Here is a machine with four coloured lights. Can you make two lights switch on at once? Three lights? All four lights?
Tim Rowland introduces irrational numbers
Show that 8778, 10296 and 13530 are three triangular numbers and that they form a Pythagorean triple.
Ranging from kindergarten mathematics to the fringe of research this informal article paints the big picture of number in a non technical way suitable for primary teachers and older students.
Sets of integers like 3, 4, 5 are called Pythagorean Triples, because they could be the lengths of the sides of a right-angled triangle. Can you find any more?
Try to solve this very difficult problem and then study our two suggested solutions. How would you use your knowledge to try to solve variants on the original problem?
Choose four consecutive whole numbers. Multiply the first and last numbers together. Multiply the middle pair together. What do you notice?
Can you find some Pythagorean Triples where the two smaller numbers differ by 1?
Robert noticed some interesting patterns when he highlighted square numbers in a spreadsheet. Can you prove that the patterns will continue?
Can you make a hypothesis to explain these ancient numbers?
Is it true that $99^n$ has 2n digits and $999^n$ has 3n digits? Investigate!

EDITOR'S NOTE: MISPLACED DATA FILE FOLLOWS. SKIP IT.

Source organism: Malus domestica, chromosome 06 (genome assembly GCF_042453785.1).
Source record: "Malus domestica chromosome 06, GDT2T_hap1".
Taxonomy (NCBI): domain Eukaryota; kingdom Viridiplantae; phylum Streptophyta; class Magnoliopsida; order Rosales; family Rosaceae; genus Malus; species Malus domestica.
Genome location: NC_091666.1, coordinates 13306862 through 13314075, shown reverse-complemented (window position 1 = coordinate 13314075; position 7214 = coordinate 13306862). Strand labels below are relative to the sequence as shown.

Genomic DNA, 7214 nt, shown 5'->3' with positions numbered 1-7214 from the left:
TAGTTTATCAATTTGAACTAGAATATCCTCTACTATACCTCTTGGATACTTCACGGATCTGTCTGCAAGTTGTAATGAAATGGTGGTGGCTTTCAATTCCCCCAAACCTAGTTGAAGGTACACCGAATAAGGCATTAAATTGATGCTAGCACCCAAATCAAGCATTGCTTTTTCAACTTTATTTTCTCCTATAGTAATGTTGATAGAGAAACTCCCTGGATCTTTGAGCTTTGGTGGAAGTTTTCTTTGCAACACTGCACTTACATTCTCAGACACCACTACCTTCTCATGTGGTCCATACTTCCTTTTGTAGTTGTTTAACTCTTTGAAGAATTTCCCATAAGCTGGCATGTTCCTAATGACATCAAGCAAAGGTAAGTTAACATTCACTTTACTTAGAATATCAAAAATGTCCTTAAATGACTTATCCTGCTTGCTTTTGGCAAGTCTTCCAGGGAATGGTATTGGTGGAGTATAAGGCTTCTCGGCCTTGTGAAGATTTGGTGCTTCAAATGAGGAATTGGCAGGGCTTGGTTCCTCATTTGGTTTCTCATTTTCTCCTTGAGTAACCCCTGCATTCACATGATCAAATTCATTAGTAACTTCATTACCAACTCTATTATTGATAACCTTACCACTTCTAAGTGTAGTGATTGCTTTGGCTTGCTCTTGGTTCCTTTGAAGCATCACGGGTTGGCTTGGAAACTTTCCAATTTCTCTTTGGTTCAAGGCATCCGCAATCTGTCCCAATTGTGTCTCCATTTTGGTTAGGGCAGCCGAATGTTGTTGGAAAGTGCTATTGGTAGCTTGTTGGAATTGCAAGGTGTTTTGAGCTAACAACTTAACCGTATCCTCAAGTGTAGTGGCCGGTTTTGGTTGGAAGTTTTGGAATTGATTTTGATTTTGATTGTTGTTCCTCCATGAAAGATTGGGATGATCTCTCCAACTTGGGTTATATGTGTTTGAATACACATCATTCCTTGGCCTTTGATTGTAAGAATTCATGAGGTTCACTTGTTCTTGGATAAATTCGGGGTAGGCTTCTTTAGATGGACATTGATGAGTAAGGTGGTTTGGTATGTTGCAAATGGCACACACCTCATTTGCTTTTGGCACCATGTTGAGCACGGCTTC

The diagram illustrates the formula: 1 + 3 + 5 + ... + (2n - 1) = n² Use the diagram to show that any odd number is the difference of two squares.
115^2 = (110 x 120) + 25, that is 13225 895^2 = (890 x 900) + 25, that is 801025 Can you explain what is happening and generalise?
Find the five distinct digits N, R, I, C and H in the following nomogram
Find the maximum value of 1/p + 1/q + 1/r where this sum is less than 1 and p, q, and r are positive integers.
Using the digits 1, 2, 3, 4, 5, 6, 7 and 8, mulitply a two two digit numbers are multiplied to give a four digit number, so that the expression is correct. How many different solutions can you find?
How many zeros are there at the end of the number which is the product of first hundred positive integers?
Take three whole numbers. The differences between them give you three new numbers. Find the differences between the new numbers and keep repeating this. What happens?
Place the numbers 1, 2, 3,..., 9 one on each square of a 3 by 3 grid so that all the rows and columns add up to a prime number. How many different solutions can you find?
Which numbers can we write as a sum of square numbers?